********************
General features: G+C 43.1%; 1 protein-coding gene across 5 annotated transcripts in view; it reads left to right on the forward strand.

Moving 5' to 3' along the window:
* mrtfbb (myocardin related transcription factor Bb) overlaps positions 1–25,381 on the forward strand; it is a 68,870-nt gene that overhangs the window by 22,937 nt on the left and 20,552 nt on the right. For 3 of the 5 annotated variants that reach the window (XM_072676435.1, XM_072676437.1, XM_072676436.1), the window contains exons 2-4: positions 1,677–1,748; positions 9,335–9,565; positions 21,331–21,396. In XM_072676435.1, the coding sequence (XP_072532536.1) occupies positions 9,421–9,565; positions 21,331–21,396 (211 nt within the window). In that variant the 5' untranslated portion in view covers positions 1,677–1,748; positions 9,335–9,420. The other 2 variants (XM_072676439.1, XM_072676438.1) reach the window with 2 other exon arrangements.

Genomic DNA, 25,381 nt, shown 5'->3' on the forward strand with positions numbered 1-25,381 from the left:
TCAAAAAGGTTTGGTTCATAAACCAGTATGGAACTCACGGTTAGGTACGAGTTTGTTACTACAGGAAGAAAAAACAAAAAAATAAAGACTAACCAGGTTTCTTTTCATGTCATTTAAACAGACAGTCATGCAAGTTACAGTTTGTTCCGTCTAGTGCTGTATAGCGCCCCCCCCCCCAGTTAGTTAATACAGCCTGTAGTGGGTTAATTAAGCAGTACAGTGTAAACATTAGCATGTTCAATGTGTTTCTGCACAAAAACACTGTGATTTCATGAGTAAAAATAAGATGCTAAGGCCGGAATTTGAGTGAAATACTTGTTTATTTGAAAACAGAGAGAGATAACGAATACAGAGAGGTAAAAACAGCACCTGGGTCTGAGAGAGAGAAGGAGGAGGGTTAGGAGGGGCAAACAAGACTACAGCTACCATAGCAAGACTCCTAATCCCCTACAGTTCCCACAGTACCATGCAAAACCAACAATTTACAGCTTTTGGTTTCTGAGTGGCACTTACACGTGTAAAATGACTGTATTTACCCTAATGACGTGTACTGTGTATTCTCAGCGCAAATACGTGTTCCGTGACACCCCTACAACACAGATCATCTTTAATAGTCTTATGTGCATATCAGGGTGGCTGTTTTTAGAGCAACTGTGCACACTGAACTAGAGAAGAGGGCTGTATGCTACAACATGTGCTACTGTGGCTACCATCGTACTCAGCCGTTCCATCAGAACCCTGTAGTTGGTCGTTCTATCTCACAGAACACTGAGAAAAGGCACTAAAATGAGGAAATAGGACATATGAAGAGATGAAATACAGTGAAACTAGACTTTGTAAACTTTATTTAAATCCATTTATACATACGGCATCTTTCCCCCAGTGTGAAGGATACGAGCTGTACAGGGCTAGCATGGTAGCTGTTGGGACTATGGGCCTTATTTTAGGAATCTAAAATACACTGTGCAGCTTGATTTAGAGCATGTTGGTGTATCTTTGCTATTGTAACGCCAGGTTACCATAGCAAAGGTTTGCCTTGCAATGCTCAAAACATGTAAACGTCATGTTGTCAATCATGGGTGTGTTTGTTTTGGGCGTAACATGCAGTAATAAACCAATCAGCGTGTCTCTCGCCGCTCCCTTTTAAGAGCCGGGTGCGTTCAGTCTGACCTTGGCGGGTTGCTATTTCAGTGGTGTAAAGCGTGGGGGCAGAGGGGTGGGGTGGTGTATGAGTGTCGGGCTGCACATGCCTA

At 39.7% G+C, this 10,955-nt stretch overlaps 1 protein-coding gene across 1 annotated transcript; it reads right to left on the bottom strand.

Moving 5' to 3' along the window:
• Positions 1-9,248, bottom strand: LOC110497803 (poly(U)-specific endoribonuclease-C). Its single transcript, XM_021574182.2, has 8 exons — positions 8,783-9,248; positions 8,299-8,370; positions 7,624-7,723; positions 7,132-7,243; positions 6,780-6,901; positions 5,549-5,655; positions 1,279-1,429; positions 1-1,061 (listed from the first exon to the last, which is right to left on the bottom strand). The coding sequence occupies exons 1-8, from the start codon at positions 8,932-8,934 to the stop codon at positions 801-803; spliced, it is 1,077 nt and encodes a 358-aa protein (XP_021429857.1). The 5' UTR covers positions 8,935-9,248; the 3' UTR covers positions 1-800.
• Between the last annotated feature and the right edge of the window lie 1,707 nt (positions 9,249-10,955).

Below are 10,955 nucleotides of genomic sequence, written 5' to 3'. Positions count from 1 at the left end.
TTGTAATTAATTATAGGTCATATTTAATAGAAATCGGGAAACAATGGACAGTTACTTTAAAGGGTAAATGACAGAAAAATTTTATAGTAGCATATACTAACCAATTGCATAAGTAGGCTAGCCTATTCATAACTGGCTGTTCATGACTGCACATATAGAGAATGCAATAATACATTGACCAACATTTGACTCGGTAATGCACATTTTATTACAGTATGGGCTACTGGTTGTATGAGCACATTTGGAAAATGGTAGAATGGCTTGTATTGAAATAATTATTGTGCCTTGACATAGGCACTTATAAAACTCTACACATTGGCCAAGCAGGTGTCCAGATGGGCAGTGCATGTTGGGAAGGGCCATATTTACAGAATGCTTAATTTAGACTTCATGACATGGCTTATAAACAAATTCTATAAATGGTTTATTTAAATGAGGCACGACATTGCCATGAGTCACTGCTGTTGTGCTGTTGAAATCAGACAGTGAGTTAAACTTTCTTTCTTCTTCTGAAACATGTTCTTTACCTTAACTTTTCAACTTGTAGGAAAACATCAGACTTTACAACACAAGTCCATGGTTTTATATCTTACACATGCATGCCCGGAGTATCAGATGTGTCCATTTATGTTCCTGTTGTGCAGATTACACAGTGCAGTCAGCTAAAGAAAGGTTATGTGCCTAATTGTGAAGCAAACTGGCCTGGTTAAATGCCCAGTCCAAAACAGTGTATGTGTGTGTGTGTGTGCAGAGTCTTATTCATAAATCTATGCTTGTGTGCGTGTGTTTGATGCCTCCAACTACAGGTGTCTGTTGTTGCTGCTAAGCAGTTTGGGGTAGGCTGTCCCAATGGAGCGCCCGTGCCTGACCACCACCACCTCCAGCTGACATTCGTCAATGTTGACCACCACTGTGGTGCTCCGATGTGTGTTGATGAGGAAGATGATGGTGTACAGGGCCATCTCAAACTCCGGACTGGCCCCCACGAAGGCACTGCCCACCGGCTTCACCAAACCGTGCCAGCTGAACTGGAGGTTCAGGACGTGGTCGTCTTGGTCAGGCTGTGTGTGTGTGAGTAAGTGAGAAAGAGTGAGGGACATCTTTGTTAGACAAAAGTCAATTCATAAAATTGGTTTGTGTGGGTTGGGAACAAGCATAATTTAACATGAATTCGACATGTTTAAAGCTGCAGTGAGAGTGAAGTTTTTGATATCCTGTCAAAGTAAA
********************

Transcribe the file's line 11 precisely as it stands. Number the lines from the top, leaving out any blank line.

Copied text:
TTGTAATTAATTATAGGTCATATTTAATAGAAATCGGGAAACAATGGACAGTTACTTTAAAGGGTAAATGACAGAAAAATTTTATAGTAGCATATACTAACCAATTGCATAAGTAGGCTAGCCTATTCATAACTGGCTGTTCATGACTGCACATATAGAGAATGCAATAATACATTGACCAACATTTGACTCGGTAATGCACATTTTATTACAGTATGGGCTACTGGTTGTATGAGCACATTTGGAAAATGGTAGAATGGCTTGTATTGAAATAATTATTGTGCCTTGACATAGGCACTTATAAAACTCTACACATTGGCCAAGCAGGTGTCCAGATGGGCAGTGCATGTTGGGAAGGGCCATATTTACAGAATGCTTAATTTAGACTTCATGACATGGCTTATAAACAAATTCTATAAATGGTTTATTTAAATGAGGCACGACATTGCCATGAGTCACTGCTGTTGTGCTGTTGAAATCAGACAGTGAGTTAAACTTTCTTTCTTCTTCTGAAACATGTTCTTTACCTTAACTTTTCAACTTGTAGGAAAACATCAGACTTTACAACACAAGTCCATGGTTTTATATCTTACACATGCATGCCCGGAGTATCAGATGTGTCCATTTATGTTCCTGTTGTGCAGATTACACAGTGCAGTCAGCTAAAGAAAGGTTATGTGCCTAATTGTGAAGCAAACTGGCCTGGTTAAATGCCCAGTCCAAAACAGTGTATGTGTGTGTGTGTGTGCAGAGTCTTATTCATAAATCTATGCTTGTGTGCGTGTGTTTGATGCCTCCAACTACAGGTGTCTGTTGTTGCTGCTAAGCAGTTTGGGGTAGGCTGTCCCAATGGAGCGCCCGTGCCTGACCACCACCACCTCCAGCTGACATTCGTCAATGTTGACCACCACTGTGGTGCTCCGATGTGTGTTGATGAGGAAGATGATGGTGTACAGGGCCATCTCAAACTCCGGACTGGCCCCCACGAAGGCACTGCCCACCGGCTTCACCAAACCGTGCCAGCTGAACTGGAGGTTCAGGACGTGGTCGTCTTGGTCAGGCTGTGTGTGTGTGAGTAAGTGAGAAAGAGTGAGGGACATCTTTGTTAGACAAAAGTCAATTCATAAAATTGGTTTGTGTGGGTTGGGAACAAGCATAATTTAACATGAATTCGACATGTTTAAAGCTGCAGTGAGAGTGAAGTTTTTGATATCCTGTCAAAGTAAA